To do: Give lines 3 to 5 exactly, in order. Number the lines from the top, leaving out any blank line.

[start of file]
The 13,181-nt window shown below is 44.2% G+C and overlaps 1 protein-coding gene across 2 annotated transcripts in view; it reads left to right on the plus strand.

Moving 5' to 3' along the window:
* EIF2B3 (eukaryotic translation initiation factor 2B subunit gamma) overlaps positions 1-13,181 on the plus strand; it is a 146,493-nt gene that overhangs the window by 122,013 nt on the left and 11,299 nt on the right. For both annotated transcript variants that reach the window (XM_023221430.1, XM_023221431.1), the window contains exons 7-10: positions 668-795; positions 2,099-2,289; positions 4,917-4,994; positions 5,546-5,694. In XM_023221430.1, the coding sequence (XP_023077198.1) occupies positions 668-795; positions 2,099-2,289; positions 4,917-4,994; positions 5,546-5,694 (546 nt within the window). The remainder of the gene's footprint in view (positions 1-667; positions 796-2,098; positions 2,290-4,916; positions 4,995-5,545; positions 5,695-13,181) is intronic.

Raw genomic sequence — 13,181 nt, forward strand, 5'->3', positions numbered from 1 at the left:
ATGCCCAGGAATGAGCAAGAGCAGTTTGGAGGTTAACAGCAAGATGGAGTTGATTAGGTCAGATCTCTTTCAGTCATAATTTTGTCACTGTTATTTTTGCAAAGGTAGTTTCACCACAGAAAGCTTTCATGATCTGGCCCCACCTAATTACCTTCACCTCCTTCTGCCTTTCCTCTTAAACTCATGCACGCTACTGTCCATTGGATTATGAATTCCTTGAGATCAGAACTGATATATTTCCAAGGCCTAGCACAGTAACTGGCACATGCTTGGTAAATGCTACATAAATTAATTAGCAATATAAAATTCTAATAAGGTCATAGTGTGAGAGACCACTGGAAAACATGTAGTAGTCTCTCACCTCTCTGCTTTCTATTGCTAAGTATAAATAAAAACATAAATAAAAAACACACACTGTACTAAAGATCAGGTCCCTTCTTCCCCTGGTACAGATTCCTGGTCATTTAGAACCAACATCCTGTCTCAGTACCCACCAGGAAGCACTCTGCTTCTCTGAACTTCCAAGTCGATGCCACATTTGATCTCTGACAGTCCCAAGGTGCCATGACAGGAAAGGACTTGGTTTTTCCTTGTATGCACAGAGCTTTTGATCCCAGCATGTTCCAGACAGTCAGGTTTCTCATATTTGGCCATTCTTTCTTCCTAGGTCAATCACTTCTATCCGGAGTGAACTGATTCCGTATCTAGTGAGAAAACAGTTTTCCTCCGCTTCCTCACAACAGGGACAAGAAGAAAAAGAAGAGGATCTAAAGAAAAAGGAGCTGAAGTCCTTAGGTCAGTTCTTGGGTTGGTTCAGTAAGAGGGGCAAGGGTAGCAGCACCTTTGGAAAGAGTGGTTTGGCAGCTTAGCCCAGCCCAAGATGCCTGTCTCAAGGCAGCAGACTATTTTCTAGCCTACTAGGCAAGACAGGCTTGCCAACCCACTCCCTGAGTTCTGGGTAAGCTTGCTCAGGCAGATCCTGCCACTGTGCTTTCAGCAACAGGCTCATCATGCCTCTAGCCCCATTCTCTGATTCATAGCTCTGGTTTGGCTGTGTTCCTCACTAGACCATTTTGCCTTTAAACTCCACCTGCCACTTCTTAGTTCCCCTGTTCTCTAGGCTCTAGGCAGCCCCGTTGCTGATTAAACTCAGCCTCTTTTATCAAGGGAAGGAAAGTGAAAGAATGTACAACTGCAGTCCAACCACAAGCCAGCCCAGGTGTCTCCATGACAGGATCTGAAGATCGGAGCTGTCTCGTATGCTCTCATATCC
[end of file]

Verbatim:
* EIF2B3 (eukaryotic translation initiation factor 2B subunit gamma) overlaps positions 1-13,181 on the plus strand; it is a 146,493-nt gene that overhangs the window by 122,013 nt on the left and 11,299 nt on the right. For both annotated transcript variants that reach the window (XM_023221430.1, XM_023221431.1), the window contains exons 7-10: positions 668-795; positions 2,099-2,289; positions 4,917-4,994; positions 5,546-5,694. In XM_023221430.1, the coding sequence (XP_023077198.1) occupies positions 668-795; positions 2,099-2,289; positions 4,917-4,994; positions 5,546-5,694 (546 nt within the window). The remainder of the gene's footprint in view (positions 1-667; positions 796-2,098; positions 2,290-4,916; positions 4,995-5,545; positions 5,695-13,181) is intronic.

Raw genomic sequence — 13,181 nt, forward strand, 5'->3', positions numbered from 1 at the left:
ATGCCCAGGAATGAGCAAGAGCAGTTTGGAGGTTAACAGCAAGATGGAGTTGATTAGGTCAGATCTCTTTCAGTCATAATTTTGTCACTGTTATTTTTGCAAAGGTAGTTTCACCACAGAAAGCTTTCATGATCTGGCCCCACCTAATTACCTTCACCTCCTTCTGCCTTTCCTCTTAAACTCATGCACGCTACTGTCCATTGGATTATGAATTCCTTGAGATCAGAACTGATATATTTCCAAGGCCTAGCACAGTAACTGGCACATGCTTGGTAAATGCTACATAAATTAATTAGCAATATAAAATTCTAATAAGGTCATAGTGTGAGAGACCACTGGAAAACATGTAGTAGTCTCTCACCTCTCTGCTTTCTATTGCTAAGTATAAATAAAAACATAAATAAAAAACACACACTGTACTAAAGATCAGGTCCCTTCTTCCCCTGGTACAGATTCCTGGTCATTTAGAACCAACATCCTGTCTCAGTACCCACCAGGAAGCACTCTGCTTCTCTGAACTTCCAAGTCGATGCCACATTTGATCTCTGACAGTCCCAAGGTGCCATGACAGGAAAGGACTTGGTTTTTCCTTGTATGCACAGAGCTTTTGATCCCAGCATGTTCCAGACAGTCAGGTTTCTCATATTTGGCCATTCTTTCTTCCTAGGTCAATCACTTCTATCCGGAGTGAACTGATTCCGTATCTAGTGAGAAAACAGTTTTCCTCCGCTTCCTCACAACAGGGACAAGAAGAAAAAGAAGAGGATCTAAAGAAAAAGGAGCTGAAGTCCTTAGGTCAGTTCTTGGGTTGGTTCAGTAAGAGGGGCAAGGGTAGCAGCACCTTTGGAAAGAGTGGTTTGGCAGCTTAGCCCAGCCCAAGATGCCTGTCTCAAGGCAGCAGACTATTTTCTAGCCTACTAGGCAAGACAGGCTTGCCAACCCACTCCCTGAGTTCTGGGTAAGCTTGCTCAGGCAGATCCTGCCACTGTGCTTTCAGCAACAGGCTCATCATGCCTCTAGCCCCATTCTCTGATTCATAGCTCTGGTTTGGCTGTGTTCCTCACTAGACCATTTTGCCTTTAAACTCCACCTGCCACTTCTTAGTTCCCCTGTTCTCTAGGCTCTAGGCAGCCCCGTTGCTGATTAAACTCAGCCTCTTTTATCAAGGGAAGGAAAGTGAAAGAATGTACAACTGCAGTCCAACCACAAGCCAGCCCAGGTGTCTCCATGACAGGATCTGAAGATCGGAGCTGTCTCGTATGCTCTCATATCC